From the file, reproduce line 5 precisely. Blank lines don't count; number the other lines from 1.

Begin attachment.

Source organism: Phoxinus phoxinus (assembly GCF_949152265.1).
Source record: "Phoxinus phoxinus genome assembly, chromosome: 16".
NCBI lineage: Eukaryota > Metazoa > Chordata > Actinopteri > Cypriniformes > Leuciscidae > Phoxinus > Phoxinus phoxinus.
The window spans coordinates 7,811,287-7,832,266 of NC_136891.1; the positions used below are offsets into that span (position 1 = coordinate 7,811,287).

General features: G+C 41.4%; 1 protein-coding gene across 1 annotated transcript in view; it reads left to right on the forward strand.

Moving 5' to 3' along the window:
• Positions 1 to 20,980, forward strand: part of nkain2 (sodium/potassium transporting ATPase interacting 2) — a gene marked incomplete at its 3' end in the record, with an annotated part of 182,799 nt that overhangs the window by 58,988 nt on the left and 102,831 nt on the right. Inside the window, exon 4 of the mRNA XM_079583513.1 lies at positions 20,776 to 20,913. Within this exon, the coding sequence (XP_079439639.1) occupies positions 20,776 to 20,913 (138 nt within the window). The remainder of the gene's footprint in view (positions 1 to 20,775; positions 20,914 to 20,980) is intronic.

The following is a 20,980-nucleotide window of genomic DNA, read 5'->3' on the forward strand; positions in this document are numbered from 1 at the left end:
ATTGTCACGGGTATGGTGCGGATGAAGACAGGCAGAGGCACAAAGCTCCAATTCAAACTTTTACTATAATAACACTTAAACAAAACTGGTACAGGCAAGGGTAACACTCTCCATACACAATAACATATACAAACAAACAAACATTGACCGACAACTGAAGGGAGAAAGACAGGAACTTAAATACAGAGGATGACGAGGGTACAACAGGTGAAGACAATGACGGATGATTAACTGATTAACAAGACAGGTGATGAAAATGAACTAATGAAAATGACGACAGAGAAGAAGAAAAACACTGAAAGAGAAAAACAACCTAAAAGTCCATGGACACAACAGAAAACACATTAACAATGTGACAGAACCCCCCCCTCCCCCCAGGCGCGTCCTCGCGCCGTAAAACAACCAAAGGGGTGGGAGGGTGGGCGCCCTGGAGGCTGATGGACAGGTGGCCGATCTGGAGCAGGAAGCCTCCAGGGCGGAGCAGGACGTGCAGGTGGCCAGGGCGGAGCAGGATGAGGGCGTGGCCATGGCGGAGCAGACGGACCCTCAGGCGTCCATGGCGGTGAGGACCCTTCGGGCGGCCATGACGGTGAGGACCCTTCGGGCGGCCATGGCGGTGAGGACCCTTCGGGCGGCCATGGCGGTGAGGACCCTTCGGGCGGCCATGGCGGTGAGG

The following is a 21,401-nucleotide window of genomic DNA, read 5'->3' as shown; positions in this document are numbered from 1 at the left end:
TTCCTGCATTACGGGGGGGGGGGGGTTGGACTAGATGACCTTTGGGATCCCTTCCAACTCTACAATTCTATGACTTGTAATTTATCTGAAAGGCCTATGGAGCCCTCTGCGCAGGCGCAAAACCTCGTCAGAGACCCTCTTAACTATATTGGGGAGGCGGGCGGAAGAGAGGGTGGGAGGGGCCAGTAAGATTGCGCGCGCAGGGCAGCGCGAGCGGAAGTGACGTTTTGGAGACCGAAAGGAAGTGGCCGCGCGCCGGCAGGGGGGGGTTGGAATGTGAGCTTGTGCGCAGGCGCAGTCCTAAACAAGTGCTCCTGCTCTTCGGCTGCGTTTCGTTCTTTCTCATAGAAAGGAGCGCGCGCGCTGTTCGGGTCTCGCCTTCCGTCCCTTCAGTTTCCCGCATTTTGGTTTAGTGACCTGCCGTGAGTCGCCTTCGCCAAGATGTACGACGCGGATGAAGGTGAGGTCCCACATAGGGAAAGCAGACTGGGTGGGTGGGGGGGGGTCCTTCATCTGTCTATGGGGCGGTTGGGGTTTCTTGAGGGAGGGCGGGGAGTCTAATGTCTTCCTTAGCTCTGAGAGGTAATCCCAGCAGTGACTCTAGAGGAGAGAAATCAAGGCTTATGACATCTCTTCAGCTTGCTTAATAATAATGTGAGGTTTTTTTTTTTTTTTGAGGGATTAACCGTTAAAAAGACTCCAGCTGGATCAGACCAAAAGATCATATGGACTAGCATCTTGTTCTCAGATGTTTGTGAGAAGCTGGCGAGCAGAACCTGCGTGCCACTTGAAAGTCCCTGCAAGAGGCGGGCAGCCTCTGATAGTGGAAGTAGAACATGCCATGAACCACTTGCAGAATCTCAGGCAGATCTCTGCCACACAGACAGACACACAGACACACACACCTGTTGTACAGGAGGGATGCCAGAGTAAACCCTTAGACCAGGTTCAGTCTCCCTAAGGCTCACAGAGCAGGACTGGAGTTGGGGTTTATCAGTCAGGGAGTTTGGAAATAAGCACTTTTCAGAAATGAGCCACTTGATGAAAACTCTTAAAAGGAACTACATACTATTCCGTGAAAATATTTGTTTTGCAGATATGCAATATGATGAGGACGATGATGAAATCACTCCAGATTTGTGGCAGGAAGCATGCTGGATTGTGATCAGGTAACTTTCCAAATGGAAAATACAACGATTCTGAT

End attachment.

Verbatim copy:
General features: G+C 41.4%; 1 protein-coding gene across 1 annotated transcript in view; it reads left to right on the forward strand.